FAA will do away with paper in its airline safety inspections

The Federal Aviation Administration is upgrading a system that tracks safety violations
among the nation’s commercial carriers.


The new system, which FAA is testing in Honolulu, will let agency inspectors and
officials share aircraft inspection and certification documents over an intranet.


FAA’s Flight Standards Service has 3,500 inspectors working at 110 field offices.
The Operations Specifications Subsystem (OPSS) will let inspectors more easily monitor
aircraft safety and certify the skills of flight crews and mechanics, said Dick Gordon,
FAA’s director of flight standards.


“The new OPSS system will save inspectors time by eliminating cumbersome
paperwork,” Gordon said. “It will significantly improve the support of the
FAA’s primary mission: public safety.”


The $3.5 million system will be ready next month, Gordon said.


OPSS will track the agency’s operations specifications documents (OpSpecs), which
are agreements between FAA and carriers that govern aircraft operation including crew
certification, aircraft maintenance and flight scheduling. Without the OpSpecs agreements,
Gordon said, inspectors cannot certify aircraft for flight.


“The new system takes an 80-hour process down to four hours,” said Mike
Genebach, vice president of BTG Inc. of Fairfax, Va. BTG designed the system under a
three-year contract with FAA.


The FAA inspectors generally inspect a commercial aircraft on site and note the
findings on notebook PCs.


The inspection includes a look at the plane’s various logs and the flight, repair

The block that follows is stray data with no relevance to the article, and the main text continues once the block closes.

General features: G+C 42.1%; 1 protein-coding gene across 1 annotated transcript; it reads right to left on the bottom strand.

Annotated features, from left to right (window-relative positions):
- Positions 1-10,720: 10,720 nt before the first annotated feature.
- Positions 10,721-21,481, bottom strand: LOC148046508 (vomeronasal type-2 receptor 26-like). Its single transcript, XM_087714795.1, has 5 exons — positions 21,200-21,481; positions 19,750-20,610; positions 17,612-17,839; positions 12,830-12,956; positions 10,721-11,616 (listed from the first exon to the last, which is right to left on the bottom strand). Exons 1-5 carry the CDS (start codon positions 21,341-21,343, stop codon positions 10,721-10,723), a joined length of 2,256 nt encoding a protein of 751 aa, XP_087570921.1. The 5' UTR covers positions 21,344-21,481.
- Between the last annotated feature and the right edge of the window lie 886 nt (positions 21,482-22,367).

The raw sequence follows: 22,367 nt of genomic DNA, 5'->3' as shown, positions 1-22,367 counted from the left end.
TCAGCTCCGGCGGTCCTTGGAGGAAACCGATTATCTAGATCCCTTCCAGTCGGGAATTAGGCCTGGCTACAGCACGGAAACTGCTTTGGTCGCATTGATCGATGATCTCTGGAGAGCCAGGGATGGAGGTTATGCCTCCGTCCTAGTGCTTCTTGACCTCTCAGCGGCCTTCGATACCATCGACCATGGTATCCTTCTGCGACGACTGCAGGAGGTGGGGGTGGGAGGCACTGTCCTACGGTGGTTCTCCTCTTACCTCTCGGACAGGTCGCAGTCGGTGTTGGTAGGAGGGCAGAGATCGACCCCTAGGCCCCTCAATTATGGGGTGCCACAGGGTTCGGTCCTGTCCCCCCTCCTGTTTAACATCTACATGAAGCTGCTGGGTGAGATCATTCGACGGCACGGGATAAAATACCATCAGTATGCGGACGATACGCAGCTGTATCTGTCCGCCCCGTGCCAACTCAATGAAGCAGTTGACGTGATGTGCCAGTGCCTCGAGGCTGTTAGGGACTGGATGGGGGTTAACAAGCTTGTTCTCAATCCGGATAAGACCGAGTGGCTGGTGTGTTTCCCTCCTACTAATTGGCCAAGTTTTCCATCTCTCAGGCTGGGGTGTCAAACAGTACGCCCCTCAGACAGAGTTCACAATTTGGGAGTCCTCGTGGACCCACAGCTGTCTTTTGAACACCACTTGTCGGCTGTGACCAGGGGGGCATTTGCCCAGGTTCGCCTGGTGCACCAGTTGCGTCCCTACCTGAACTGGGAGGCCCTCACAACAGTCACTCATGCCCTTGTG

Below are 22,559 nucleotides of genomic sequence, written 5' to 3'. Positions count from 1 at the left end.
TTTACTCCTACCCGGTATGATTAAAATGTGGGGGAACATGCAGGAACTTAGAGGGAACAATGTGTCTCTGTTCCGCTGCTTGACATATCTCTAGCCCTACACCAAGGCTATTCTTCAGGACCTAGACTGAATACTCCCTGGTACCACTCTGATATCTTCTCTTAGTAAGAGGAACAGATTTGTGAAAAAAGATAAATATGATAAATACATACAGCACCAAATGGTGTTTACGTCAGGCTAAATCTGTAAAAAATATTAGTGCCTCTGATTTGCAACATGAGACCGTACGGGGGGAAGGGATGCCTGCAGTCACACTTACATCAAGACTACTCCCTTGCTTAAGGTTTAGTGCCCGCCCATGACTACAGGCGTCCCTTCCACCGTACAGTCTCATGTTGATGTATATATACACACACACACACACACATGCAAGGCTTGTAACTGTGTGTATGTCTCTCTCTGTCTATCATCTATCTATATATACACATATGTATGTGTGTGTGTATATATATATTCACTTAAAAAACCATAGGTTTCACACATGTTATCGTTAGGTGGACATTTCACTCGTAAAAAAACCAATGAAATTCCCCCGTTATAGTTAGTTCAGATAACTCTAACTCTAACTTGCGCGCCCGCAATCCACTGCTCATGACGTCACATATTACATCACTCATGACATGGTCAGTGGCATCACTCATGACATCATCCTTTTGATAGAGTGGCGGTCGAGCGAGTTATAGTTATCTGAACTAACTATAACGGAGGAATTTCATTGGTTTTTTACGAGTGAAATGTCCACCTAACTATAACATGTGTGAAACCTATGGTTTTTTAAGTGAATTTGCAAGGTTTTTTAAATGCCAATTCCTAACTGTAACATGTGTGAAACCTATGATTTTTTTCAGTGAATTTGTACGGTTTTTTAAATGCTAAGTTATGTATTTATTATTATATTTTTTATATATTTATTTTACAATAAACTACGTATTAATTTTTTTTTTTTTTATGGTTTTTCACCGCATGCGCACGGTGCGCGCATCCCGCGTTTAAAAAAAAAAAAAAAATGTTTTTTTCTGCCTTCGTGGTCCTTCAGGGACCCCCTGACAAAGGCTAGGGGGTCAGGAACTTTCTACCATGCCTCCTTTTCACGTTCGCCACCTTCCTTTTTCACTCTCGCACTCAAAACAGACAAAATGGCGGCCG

and maintenance records.


If need be, an FAA inspector can ground an aircraft. If it is unclear that a violation
has occurred, the inspector can return to the field office, access the OPSS database and
download a carrier’s OpSpecs documents.


If the OpSpecs agreement doesn’t contain a waiver for the safety requirement, the
inspector can then cite the air carrier with the violation.


“This is a great system,” said Earl Young, an FAA aviation safety inspector
who has tested the system. “It gives me greater flexibility and allows me more time
to do my job—inspect aircraft to ensure air safety.”


FAA’s field offices link to the agency’s regional offices via 56-Kbps to
256-Kbps connections. The regional offices link to FAA headquarters via a T1 backbone.


The field offices run Microsoft Windows NT on 200-MHz Hewlett-Packard Co. NetServer LX
Pro servers with 128M of RAM and 6G of RAID storage. Inspectors use 266-MHz Gateway Inc.
PCs with 32M of RAM and Microsoft Windows 95.


The servers in the regional offices and national headquarters are dual 200-MHz HP
NetServer LX Pros. The servers at the regional offices have 128M of RAM with 8G of RAID
storage; the headquarters server has 256M of RAM and 24G of RAID storage, Gordon said.
 

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